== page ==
myProjects[clickedProjectIndex].toDos.forEach((todo) => {
appendToDo(todo);
});


The variable toDos can be intervened again without restriction and we could modify it again: myProjects[clickedProjectIndex].toDos = /* something wrong */

## How can we fix the violations?

We can hide the variables inside objects with #-Symbol.

class ProjectCollection {
#projects = [];
}

const projects = new ProjectCollection();
// not possible anymore
projects.projects = /* something wrong */


# Abstraction

## What it is

The term encapsulation refers to the hiding of state details, but extending the [...] associate behavior most strongly with the data, and standardizing the way that different data types interact, is the beginning of abstraction.

# What is against the concept of abstraction?

Since the code has no encapsulation, there is no abstraction. For example, we ask whether the length of the array myProjects is 0:

if (myProjects.length == 0) {
// ...
}


However, we can abstract this by calling a method:

if (myProjects.containsNon()) {
// ...
}

const myProjects = new ProjectCollection();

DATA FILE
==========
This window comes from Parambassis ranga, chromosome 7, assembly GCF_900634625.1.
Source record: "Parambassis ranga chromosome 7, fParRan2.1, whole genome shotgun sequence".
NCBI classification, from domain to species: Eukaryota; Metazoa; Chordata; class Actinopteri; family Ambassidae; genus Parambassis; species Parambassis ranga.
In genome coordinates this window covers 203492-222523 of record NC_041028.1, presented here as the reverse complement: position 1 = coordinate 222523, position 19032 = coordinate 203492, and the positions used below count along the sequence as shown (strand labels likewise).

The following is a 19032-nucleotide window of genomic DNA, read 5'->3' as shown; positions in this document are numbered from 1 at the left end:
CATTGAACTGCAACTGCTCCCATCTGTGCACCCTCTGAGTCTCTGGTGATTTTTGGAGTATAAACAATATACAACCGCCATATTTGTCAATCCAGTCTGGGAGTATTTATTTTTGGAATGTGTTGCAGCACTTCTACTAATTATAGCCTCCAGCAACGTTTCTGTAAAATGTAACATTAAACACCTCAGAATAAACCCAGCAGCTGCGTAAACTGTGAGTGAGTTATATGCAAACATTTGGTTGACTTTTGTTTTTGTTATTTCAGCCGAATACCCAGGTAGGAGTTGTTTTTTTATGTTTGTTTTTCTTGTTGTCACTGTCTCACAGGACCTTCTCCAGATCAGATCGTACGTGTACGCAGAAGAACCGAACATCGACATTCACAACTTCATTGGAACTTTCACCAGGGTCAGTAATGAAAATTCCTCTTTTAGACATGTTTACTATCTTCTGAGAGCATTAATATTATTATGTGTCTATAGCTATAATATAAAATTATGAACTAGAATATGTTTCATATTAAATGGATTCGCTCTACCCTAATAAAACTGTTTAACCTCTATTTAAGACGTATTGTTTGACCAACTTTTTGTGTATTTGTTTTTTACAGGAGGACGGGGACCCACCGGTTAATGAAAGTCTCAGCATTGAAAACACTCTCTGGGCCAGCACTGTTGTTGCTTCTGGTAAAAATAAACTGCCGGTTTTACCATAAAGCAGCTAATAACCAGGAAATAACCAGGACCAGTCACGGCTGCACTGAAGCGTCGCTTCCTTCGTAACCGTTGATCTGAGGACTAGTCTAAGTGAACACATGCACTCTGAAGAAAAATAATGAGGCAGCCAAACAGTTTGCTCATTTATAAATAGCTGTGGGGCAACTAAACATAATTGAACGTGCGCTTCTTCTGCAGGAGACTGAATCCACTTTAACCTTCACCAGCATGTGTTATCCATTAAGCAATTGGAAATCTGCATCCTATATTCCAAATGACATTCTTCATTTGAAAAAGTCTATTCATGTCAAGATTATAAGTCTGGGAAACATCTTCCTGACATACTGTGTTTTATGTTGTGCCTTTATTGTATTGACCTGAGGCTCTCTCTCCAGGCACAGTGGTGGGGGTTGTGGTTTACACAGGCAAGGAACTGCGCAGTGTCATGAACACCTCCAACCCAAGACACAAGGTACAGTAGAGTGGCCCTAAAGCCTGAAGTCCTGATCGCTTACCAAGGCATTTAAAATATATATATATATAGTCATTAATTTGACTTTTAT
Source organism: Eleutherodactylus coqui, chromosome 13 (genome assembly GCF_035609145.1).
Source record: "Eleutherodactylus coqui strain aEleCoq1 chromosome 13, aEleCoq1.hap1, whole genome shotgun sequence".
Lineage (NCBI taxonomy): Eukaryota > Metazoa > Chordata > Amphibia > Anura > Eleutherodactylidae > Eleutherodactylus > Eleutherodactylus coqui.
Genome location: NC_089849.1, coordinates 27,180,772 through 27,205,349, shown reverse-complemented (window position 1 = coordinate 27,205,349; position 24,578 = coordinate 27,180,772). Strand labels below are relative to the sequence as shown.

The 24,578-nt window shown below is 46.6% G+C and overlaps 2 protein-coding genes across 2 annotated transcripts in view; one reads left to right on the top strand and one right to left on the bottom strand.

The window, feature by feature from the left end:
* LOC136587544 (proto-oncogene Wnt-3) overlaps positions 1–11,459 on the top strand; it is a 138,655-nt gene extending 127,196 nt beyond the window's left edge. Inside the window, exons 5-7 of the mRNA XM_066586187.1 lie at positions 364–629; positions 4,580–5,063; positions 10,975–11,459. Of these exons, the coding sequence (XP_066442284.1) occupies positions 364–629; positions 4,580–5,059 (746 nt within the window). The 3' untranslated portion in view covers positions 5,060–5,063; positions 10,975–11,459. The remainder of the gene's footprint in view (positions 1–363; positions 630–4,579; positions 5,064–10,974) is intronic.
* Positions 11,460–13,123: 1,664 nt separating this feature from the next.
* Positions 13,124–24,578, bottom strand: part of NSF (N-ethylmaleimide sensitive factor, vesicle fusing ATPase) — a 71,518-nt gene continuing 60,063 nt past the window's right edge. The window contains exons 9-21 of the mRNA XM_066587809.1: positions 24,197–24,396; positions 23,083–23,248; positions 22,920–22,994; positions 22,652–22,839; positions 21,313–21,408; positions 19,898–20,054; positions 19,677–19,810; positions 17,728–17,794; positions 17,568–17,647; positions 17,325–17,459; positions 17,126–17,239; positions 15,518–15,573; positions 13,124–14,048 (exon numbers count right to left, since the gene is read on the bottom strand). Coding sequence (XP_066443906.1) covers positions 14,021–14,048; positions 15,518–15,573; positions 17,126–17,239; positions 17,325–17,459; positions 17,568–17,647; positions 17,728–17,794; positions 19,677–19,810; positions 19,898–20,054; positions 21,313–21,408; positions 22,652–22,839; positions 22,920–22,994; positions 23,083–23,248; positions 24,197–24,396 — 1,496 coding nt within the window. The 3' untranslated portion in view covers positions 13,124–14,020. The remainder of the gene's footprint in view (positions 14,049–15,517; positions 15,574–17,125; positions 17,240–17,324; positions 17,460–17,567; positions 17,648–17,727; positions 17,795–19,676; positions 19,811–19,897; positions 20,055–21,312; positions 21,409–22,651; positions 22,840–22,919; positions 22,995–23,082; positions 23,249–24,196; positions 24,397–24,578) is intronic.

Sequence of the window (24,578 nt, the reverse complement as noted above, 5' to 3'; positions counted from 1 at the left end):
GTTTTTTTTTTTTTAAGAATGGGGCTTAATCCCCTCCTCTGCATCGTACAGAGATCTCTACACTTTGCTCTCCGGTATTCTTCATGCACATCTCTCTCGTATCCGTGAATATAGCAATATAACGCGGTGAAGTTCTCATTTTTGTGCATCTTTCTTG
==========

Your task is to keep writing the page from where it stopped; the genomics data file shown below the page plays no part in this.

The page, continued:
class ProjectCollection {
#projects = [];

containsNon() {
return this.#projects == 0;
}
}

• Okey, will keep in mind. So basically also modules (IIFE) should be some kind of object-oriented programming. As they help you encapsulate and hide the inner parts of code, and therefore cannot be accessed from the outside? – Žiga Grošelj Oct 1 '20 at 19:28
• Important thing to note about private class fields: “Both Public and private field declarations are an experimental feature (stage 3) proposed at TC39, the JavaScript standards committee. Support in browsers is limited, but the feature can be used through a build step with systems like Babel. See the compat information below. – Sᴀᴍ Onᴇᴌᴀ Oct 2 '20 at 2:44
• @ŽigaGrošelj, yes, these concepts can also be followed with IIFE. :) – Roman Oct 2 '20 at 4:46